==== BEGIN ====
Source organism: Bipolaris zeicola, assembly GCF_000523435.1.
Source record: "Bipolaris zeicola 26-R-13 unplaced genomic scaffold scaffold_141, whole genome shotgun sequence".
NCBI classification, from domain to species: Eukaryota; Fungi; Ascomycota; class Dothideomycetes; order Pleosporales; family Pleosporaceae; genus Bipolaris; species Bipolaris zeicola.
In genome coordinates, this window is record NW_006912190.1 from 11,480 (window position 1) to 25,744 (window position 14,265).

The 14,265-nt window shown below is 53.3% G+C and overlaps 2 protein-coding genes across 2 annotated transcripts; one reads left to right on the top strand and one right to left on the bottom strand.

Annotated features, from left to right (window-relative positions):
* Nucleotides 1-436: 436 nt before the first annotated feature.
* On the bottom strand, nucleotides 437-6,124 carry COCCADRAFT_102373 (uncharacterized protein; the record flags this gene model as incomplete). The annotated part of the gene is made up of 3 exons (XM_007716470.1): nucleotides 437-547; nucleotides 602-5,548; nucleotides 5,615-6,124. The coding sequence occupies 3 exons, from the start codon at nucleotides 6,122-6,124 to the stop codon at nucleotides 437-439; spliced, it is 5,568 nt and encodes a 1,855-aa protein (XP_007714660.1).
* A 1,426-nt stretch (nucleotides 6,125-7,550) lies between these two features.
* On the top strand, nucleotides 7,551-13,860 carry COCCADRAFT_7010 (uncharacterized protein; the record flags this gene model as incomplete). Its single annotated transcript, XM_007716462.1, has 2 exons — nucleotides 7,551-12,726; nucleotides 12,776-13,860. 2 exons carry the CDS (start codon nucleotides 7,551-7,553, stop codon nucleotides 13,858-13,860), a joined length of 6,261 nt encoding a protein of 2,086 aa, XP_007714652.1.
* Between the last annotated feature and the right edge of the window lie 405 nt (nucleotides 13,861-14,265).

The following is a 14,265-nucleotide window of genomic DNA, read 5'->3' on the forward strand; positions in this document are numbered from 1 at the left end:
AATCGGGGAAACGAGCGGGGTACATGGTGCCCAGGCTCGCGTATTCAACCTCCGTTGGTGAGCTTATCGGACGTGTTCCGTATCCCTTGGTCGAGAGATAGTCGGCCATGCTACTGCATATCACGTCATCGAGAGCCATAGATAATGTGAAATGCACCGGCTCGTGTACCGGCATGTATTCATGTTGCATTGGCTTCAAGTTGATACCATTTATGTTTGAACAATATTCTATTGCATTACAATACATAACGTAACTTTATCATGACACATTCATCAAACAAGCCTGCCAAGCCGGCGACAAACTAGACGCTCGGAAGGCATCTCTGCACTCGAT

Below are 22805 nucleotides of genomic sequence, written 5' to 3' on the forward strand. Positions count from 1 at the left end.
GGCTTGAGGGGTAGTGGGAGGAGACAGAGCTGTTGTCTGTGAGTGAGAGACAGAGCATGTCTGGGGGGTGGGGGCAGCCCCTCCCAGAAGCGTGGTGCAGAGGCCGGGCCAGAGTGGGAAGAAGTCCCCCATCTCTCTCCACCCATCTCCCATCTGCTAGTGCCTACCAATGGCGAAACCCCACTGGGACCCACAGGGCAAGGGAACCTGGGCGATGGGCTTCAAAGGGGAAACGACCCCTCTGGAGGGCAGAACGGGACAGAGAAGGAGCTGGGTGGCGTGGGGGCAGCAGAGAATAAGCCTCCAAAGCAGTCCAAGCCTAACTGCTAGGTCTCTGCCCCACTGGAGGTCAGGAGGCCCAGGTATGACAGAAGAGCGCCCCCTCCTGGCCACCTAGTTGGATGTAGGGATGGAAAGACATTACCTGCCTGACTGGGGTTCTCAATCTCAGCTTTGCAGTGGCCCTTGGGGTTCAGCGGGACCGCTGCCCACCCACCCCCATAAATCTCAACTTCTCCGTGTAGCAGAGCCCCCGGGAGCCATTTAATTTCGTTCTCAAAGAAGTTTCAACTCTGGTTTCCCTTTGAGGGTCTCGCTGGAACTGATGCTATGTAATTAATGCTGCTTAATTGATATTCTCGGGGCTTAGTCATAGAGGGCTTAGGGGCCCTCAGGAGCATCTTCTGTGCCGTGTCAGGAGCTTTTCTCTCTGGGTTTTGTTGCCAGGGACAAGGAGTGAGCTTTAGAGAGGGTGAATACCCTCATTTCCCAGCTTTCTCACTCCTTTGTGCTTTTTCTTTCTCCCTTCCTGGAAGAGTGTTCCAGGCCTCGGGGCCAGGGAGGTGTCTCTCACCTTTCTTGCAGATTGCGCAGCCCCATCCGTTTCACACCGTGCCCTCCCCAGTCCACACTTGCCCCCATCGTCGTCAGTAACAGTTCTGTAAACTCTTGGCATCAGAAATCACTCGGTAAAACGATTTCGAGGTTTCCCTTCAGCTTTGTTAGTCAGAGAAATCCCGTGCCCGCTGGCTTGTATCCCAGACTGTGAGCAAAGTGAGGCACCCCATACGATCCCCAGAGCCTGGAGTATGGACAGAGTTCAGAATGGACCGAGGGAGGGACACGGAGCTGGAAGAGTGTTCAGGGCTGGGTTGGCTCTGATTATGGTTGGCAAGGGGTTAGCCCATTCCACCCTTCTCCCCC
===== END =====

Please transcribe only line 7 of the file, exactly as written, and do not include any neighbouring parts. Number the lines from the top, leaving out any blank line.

* Nucleotides 1-436: 436 nt before the first annotated feature.